At the risk of struggling a little longer like flies in that black web of twigs and trunks, Evan (who had an instinct of the hunter or the hunted) took an incalculable course through the forest, which let them out at last by a forest opening—quite forgotten by the leaders of the chase. They ran a mile or two farther along the edge of the wood until they reached another and somewhat similar opening. Then MacIan stood utterly still and listened, as animals listen, for every sound in the universe. Then he said: “We are quit of them.” And Turnbull said: “Where shall we go now?”
MacIan looked at the silver sunset that was closing in, barred by plumy lines of purple cloud; he looked at the high tree-tops that caught the last light and at the birds going heavily homeward, just as if all these things were bits of written advice that he could read.
Then he said: “The best place we can go to is to bed. If we can get some sleep in this wood, now everyone has cleared out of it, it will be worth a handicap of two hundred yards tomorrow.”
Turnbull, who was exceptionally lively and laughing in his demeanour, kicked his legs about like a schoolboy and said he did not want to go to sleep. He walked incessantly and talked very brilliantly. And when at last he lay down on the hard earth, sleep struck him senseless like a hammer.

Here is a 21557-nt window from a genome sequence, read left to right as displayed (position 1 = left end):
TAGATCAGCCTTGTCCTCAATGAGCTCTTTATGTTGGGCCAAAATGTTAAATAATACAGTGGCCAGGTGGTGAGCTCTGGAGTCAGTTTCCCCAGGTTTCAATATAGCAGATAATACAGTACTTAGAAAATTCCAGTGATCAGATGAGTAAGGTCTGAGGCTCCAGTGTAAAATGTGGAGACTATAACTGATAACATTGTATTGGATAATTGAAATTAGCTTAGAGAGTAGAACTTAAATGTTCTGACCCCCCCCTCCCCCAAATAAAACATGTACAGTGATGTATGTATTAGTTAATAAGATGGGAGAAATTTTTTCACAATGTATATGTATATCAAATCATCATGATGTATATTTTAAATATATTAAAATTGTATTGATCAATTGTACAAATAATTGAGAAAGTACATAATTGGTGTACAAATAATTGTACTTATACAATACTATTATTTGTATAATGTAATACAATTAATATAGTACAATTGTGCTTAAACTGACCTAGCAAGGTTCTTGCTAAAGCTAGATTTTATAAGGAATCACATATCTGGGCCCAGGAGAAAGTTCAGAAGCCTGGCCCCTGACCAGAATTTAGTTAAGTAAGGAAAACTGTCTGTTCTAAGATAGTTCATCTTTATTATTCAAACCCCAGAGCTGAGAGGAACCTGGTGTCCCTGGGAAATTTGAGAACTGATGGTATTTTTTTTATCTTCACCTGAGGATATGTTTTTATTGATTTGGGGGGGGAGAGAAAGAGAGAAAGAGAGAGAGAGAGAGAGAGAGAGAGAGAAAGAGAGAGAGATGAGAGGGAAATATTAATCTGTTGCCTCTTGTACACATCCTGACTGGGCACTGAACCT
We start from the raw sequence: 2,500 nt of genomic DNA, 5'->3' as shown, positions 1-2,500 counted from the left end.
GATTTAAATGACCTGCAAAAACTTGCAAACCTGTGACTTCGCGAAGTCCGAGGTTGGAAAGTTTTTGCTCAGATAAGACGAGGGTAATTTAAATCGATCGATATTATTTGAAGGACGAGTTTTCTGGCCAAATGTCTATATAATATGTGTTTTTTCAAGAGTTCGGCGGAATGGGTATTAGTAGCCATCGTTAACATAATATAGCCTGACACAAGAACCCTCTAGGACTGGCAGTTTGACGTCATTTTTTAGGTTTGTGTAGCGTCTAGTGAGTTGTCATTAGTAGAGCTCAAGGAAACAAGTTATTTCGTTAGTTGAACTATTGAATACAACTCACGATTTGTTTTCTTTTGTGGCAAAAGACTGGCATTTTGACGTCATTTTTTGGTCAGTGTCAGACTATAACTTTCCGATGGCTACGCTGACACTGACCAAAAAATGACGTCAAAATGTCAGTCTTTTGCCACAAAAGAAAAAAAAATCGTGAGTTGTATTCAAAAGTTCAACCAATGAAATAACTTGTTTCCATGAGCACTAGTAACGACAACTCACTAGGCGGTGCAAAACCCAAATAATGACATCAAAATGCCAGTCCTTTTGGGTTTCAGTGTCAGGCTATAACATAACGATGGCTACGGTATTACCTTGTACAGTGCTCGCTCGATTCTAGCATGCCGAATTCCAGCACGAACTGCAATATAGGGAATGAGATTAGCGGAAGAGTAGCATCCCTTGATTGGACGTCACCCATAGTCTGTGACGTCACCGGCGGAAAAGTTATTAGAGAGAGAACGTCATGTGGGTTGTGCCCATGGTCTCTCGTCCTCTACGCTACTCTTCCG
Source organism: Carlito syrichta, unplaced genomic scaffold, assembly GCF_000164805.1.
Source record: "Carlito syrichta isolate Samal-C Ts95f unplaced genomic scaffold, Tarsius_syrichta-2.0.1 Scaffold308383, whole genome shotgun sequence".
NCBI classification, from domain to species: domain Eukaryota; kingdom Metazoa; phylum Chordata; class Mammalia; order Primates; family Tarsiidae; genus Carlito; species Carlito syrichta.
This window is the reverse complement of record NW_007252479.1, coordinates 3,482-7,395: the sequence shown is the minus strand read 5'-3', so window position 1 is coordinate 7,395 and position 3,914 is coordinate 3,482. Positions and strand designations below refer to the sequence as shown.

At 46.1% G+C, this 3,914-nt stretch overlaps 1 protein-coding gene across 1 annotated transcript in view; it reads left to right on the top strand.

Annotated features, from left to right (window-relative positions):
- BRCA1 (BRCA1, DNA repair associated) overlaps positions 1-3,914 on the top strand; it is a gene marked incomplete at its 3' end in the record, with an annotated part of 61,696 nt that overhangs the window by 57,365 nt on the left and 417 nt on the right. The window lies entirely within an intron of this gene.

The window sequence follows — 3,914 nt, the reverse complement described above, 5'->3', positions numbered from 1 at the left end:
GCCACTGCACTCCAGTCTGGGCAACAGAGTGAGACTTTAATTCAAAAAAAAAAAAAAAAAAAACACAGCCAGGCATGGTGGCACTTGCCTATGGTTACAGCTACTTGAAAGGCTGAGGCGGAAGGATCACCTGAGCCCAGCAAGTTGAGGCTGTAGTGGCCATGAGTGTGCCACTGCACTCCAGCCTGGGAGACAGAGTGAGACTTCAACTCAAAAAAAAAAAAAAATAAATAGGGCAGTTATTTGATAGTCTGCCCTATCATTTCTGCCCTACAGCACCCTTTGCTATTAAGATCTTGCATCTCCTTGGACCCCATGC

Indeed, he needed the strongest sleep he could get; for the earth was still full of darkness and a kind of morning fog when his fellow-fugitive shook him awake.
“No more sleep, I’m afraid,” said Evan, in a heavy, almost submissive, voice of apology. “They’ve gone on past us right enough for a good thirty miles; but now they’ve found out their mistake, and they’re coming back.”
“Are you sure?” said Turnbull, sitting up and rubbing his red eyebrows with his hand.
The next moment, however, he had jumped up alive and leaping like a man struck with a shock of cold water, and he was plunging after MacIan along the woodland path. The shape of their old friend the constable had appeared against the pearl and pink of the sunrise. Somehow, it always looked a very funny shape when seen against the sunrise.
* * *
A wash of weary daylight was breaking over the country-side, and the fields and roads were full of white mist—the kind of white mist that clings in corners like cotton wool. The empty road, along which the chase had taken its turn, was overshadowed on one side by a very high discoloured wall, stained, and streaked green, as with seaweed—evidently the high-shouldered sentinel of some great gentleman’s estate. A yard or two from the wall ran parallel to it a linked and tangled line of lime-trees, forming a kind of cloister along the side of the road. It was under this branching colonnade that the two fugitives fled, almost concealed from their pursuers by the twilight, the mist and the leaping zoetrope of shadows. Their feet, though beating the ground furiously, made but a faint noise; for they had kicked away their boots in the wood; their long, antiquated weapons made no jingle or clatter, for they had strapped them across their backs like guitars. They had all the advantages that invisibility and silence can add to speed.